Enlarge /. A Comcast service vehicle in Indianapolis, Indiana, in March 2016.
Comcast announced late Friday that 60-day data cap and aging fee enforcement will be suspended during the coronavirus pandemic.
"With so many people working and training from home, we want our customers to access the Internet without thinking about data plans," Comcast announced. "While the vast majority of our customers don’t use nearly 1TB of data per month, we’re pausing our data plans for 60 days, giving all customers unlimited data at no additional cost.”
Typically, Comcast charges an additional $ 50 per month for unlimited data or $ 10 for each additional 50 GB block if customers exceed 1 TB.
Comcast also makes its Xfinity WiFi hotspots available to everyone for free. Millions of hotspots are scattered across the country. You will find hotspot locations here. The hotspots are usually free for Comcast customers, while everyone else has to buy a temporary pass to use them.
Comcast is the largest home internet provider in the country. AT&T, the second largest home internet provider that enforces data caps, announced yesterday that it would forego the caps.
T-Mobile issued an announcement late Friday that all current customers should be updated to "unlimited smartphone data" for the next 60 days (without roaming). This applies to all T-Mobile tariffs or Metro-by-T-Mobile prepaid tariffs with a monthly data limit. In addition, T-Mobile offers all customers "an additional 20 GB mobile hotspot / tethering service for the next 60 days". Sprint, which is taken over by T-Mobile, takes identical steps.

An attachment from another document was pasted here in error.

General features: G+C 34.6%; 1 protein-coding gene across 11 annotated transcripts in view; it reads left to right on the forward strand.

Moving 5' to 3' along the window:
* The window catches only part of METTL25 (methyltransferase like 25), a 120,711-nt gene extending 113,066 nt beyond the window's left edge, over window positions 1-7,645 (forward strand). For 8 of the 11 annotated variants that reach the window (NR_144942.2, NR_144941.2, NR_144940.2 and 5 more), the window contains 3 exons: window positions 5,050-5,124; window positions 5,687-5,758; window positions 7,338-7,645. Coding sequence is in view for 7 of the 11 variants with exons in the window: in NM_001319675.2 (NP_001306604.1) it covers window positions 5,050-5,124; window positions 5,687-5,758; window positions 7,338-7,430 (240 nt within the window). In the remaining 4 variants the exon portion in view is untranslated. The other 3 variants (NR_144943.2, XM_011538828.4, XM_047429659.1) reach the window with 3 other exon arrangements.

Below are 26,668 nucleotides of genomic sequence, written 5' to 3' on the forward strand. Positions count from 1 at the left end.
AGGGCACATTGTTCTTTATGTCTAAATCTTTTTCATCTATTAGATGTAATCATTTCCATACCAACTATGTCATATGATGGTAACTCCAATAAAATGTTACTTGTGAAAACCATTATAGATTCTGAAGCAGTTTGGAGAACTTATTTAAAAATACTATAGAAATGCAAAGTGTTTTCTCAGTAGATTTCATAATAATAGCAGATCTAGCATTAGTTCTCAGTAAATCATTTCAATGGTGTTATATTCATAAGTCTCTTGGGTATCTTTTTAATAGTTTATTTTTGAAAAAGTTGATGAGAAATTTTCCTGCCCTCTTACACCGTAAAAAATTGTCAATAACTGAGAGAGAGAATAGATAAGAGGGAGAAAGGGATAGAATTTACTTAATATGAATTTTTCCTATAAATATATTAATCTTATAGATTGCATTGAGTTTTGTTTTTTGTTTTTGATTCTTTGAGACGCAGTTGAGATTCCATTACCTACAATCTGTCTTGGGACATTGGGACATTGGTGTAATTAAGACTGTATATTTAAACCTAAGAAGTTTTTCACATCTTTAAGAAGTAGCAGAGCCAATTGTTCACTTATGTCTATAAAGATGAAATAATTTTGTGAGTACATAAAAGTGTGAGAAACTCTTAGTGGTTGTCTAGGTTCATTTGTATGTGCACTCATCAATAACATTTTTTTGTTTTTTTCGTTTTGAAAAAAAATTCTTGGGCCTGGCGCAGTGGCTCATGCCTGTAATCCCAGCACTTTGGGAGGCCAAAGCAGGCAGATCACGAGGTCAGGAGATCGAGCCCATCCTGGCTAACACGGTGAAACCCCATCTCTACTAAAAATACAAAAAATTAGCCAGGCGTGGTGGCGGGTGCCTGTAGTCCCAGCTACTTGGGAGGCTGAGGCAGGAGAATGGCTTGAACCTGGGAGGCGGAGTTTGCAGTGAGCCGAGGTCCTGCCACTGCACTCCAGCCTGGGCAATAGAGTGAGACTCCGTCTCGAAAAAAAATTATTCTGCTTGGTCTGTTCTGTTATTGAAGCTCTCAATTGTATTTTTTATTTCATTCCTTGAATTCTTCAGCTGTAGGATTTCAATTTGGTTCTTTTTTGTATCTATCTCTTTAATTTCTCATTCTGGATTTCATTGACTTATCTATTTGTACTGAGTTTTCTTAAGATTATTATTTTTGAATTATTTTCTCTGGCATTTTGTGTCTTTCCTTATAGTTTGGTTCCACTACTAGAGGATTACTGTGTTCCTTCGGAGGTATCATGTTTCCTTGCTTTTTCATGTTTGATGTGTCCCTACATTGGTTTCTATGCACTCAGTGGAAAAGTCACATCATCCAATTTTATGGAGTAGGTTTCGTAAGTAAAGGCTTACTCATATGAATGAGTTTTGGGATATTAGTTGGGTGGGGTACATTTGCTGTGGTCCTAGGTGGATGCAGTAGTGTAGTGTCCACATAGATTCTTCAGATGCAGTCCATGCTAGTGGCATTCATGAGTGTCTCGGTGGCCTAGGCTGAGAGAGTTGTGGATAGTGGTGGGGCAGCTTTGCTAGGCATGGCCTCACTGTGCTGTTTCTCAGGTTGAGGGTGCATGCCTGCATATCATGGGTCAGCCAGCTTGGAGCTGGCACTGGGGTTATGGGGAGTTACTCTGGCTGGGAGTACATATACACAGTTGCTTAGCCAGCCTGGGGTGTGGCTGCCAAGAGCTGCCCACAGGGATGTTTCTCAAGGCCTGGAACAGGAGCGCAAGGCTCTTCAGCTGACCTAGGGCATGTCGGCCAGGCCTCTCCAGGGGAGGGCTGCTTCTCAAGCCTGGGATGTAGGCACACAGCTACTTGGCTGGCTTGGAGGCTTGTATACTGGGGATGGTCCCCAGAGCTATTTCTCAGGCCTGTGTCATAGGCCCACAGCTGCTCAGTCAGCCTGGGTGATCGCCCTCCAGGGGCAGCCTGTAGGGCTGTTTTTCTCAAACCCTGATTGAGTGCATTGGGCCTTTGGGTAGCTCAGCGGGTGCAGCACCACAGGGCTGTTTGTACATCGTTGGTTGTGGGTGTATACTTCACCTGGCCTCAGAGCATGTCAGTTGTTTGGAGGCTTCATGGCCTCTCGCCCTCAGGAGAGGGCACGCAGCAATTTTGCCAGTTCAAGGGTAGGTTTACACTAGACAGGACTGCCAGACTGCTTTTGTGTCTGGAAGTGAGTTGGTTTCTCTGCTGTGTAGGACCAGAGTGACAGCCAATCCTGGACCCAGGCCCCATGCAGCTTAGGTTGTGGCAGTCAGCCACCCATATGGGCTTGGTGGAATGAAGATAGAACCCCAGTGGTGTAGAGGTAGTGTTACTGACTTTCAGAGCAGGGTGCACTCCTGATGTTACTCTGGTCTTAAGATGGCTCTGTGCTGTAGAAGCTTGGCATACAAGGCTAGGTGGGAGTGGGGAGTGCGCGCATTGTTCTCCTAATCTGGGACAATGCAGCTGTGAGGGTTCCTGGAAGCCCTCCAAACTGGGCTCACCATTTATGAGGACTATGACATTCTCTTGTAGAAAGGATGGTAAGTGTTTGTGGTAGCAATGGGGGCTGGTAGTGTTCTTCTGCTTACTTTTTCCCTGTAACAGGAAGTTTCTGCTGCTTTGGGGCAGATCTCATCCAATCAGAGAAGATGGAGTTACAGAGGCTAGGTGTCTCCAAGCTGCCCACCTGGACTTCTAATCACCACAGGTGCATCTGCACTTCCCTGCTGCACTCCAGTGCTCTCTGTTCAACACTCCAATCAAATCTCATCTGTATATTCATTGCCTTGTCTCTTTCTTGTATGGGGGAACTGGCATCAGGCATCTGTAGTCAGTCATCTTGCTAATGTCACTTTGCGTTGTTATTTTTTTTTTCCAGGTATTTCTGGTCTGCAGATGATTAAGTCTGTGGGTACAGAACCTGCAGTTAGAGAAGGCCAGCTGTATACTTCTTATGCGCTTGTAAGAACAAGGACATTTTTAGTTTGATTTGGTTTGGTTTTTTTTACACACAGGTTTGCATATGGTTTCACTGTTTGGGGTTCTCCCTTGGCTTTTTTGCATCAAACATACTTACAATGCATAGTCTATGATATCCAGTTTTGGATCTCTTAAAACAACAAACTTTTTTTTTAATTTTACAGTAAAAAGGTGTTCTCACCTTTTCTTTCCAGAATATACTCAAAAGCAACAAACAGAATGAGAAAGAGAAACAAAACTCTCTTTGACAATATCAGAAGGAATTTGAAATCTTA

To help low-income Americans, T-Mobile said it was "working with our Lifeline partners to provide customers with additional free data up to 5 GB of data per month over the next two months." Lifeline is a federal program that offers a low-income service to low-income people, and many Lifeline providers sell T-Mobile services instead of running their own networks. T-Mobile said it will also increase the amount of data in its EmpowerED program for schools and students, increasing it to at least 20 GB per month for the next 60 days.
Comcast, T-Mobile and Sprint were among the dozens of ISPs who signed a commitment to the Federal Communications Commission to waive late fees and keep customers in touch if they missed payments. The promise does not include waiving data caps, but some ISPs have done so anyway.
As mentioned in the previous coverage, Comcast is increasing the speed from 15Mbps download / 2Mbps upload to 25Mbps / 3Mbps at Internet Essentials, a $ 10 service per month for low-Americans Income. This speed increase is permanent, said Comcast. Comcast is offering new low income customers free Internet Essentials service for 60 days.